Rollin’ your own not all it’s toked up to be

Published 12:11 pm Thursday, September 8, 2016

“Come on with me.”

That is what my Granddaddy Pete said to me one morning during a family visit. Off we went, just the two of us in his black, fairly beat up truck to his turpentine farm in Naylor, Georgia.

I was just 6 years old and happy to do anything with my granddaddy. I think I have told you about my granny and granddaddy Pete before but they were real characters who lived in a little shotgun house in the tiny town of Naylor, Georgia. Neither of them had a tooth in their head nor were they educated. Granddaddy Pete could neither read nor write while Granny Pete had taught herself to do both a little bit.

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He was naturally very funny but she was serious and kept things going and in order. They married at a very young age, and my main memory of them both is that they were extremely kind to everyone.

Naylor was about 250 miles from our Atlanta home, and it was an all day trip to visit them. My two younger brothers did not like going there, because, “There is nothing to do but chase the chickens around the yard.” I, on the other hand, loved going there, because I was the favorite grandkid and got to go places with Granddaddy Pete by myself and got to set the dining room table for meals. So, when he asked me to go with him that morning, I couldn’t jump in his truck fast enough.

Off we went. After about a 20-minute drive, we stopped deep into his woods. He got out and told me to do the same. With a huge toothless grin on his lined face, he reached into his left pocket and pulled out a little burlap pouch filled with loose tobacco. With his other hand, he got white, small papers out of his right pocket. He looked at me intently and said, “Now Jean baby, watch me close. I am gonna teach you to roll your own cigarettes.”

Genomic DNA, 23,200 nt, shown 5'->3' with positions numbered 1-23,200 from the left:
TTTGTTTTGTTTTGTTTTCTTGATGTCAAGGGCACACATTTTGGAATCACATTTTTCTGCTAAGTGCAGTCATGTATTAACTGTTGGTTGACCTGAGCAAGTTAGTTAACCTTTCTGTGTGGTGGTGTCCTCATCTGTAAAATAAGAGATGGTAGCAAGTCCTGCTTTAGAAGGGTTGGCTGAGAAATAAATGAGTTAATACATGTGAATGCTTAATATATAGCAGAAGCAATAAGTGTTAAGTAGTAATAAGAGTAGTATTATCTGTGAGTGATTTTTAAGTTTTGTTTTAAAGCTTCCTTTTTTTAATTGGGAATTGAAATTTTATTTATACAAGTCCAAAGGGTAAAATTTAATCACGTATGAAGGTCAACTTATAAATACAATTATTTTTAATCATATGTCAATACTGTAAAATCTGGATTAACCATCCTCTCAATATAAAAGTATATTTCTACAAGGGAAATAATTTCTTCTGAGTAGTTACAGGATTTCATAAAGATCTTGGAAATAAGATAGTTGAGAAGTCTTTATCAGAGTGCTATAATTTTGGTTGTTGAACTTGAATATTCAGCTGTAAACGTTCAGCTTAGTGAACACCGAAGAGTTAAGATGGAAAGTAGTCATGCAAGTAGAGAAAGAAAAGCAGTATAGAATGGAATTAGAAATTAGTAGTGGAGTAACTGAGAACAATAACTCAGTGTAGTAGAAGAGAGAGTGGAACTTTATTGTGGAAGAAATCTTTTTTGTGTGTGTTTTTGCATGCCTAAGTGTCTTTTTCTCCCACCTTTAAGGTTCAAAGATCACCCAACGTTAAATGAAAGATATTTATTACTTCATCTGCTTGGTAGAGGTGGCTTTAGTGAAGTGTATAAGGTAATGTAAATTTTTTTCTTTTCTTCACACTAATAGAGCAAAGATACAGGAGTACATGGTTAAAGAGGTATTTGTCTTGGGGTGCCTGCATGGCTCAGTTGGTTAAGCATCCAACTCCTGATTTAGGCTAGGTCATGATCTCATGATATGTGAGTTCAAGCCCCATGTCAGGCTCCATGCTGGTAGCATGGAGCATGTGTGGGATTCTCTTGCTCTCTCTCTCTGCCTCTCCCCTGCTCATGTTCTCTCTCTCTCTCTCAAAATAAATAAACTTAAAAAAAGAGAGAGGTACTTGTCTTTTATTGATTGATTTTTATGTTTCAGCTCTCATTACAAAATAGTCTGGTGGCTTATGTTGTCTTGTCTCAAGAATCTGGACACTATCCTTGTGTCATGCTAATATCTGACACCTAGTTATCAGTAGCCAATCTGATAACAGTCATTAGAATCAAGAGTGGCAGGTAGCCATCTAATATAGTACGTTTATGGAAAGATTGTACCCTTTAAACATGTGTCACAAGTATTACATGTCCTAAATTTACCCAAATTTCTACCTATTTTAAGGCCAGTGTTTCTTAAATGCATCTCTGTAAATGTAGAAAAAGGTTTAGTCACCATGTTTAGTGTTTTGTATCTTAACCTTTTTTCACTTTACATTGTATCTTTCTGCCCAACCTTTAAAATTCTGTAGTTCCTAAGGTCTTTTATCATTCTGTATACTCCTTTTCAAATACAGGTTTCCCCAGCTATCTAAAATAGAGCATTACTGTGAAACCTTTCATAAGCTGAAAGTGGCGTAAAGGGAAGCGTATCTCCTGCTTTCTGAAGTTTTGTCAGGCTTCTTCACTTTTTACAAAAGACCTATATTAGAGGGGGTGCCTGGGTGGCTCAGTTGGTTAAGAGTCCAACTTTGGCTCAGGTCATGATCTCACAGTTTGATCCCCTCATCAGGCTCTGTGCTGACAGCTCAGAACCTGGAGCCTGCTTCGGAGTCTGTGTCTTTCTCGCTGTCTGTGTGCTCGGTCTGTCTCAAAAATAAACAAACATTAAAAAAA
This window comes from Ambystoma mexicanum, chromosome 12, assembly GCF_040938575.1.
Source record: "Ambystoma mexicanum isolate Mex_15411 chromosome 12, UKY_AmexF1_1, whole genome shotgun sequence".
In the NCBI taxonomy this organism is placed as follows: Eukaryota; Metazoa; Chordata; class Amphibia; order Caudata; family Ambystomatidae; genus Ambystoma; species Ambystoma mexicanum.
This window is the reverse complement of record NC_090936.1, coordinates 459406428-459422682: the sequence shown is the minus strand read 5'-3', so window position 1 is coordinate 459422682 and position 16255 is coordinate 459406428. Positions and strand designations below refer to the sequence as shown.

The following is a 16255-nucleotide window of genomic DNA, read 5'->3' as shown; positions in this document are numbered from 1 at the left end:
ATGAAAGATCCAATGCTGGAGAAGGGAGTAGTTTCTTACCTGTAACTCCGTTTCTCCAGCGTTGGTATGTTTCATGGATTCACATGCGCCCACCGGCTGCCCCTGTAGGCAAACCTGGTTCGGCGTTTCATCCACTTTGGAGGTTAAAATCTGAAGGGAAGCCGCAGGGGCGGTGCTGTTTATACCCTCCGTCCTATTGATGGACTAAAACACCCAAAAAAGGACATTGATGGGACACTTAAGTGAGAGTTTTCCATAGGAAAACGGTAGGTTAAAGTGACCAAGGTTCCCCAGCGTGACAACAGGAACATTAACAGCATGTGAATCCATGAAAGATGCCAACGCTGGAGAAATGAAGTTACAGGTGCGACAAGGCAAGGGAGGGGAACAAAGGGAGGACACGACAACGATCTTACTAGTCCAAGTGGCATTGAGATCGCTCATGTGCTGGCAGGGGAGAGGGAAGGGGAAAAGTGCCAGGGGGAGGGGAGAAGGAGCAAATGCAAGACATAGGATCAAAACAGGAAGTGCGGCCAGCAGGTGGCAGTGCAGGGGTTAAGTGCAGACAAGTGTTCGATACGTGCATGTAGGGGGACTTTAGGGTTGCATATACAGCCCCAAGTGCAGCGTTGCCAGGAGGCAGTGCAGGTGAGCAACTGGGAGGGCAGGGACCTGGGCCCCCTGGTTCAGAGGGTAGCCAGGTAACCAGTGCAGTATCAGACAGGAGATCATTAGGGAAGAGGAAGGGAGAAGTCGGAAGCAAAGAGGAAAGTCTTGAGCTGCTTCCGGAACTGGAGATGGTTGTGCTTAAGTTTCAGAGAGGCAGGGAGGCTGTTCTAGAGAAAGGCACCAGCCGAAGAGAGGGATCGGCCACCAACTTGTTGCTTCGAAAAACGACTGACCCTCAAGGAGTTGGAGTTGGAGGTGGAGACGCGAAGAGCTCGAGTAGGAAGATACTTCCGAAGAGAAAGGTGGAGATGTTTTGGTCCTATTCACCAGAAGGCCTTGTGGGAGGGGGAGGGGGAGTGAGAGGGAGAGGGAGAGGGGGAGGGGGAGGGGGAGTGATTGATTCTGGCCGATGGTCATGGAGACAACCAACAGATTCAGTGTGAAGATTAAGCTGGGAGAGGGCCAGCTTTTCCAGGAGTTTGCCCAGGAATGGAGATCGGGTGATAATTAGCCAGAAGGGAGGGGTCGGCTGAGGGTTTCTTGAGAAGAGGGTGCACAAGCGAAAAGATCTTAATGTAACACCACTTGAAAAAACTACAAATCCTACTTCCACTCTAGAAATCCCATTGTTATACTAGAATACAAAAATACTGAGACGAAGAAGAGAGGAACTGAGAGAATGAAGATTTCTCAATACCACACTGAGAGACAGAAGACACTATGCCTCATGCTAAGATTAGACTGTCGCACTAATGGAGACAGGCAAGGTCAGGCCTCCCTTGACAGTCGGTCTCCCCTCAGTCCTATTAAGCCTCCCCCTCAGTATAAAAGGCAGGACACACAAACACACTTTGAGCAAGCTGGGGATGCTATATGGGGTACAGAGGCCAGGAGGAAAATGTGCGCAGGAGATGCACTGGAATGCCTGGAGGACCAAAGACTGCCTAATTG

I recall looking at him with utter respect all over my face. I mean, what did I know? Just imagine! I would know how to make my own cigarettes AND then how to smoke them! Boy oh boy, all my friends would be so impressed!

The lesson proceeded. He showed me how to spread the smooth paper out in the palm of my left hand and then how to evenly sprinkle the tobacco in a line in the paper. Next he showed me how to wet the edge of the paper with my tongue and roll it up. When I managed to do one to his standard, he struck a match on the bottom of his boot and held it to the end of my creation. “Now, baby, take a deep draw. Now, ain’t that nice?”

NICE?!?! Lord have mercy! I thought I was going to pass right out at the bottom of a turpentine-tapped tree. The world was twirling, my head was pounding and my eyes no longer functioned. Never in my life had I felt like that but I did not tell my Granddaddy Pete that. Oh no. What I did say was, “Wow, that was great.”

Because it was close to lunch time, we piled back into the truck and headed for home. No sooner had we walked in the front door that my mother said, “Phew! What’s that smell? It’s awful! Jean, where have you two been?” One look at my mother’s face all red and funny looking, I figured out what we had just done was not only not something to brag about, it was something I was gonna’ be in deep trouble for. Anyway, by then I felt like I was for sure going to throw up.

I do not know which one my mother was madder at, Granddaddy Pete or me. However, one thing I did know for sure. It flat was not what it was cracked up to be. I also told him in front of everyone in the room that anyone who wanted to pull that smoke into your lungs, it was sickening.

I think he was disappointed in the whole thing and not too happy to have my mother so mad at him. To be honest here, I don’t think he understood what he had done with me was so bad. I guess things were just different in south Georgia back then.

The view from the mountains is just wondrous right now. The mountain air in the early morning is quite cool and crispy. As the day comes around, the sun comes out and warms us. It is a lovely time, fall in Colorado.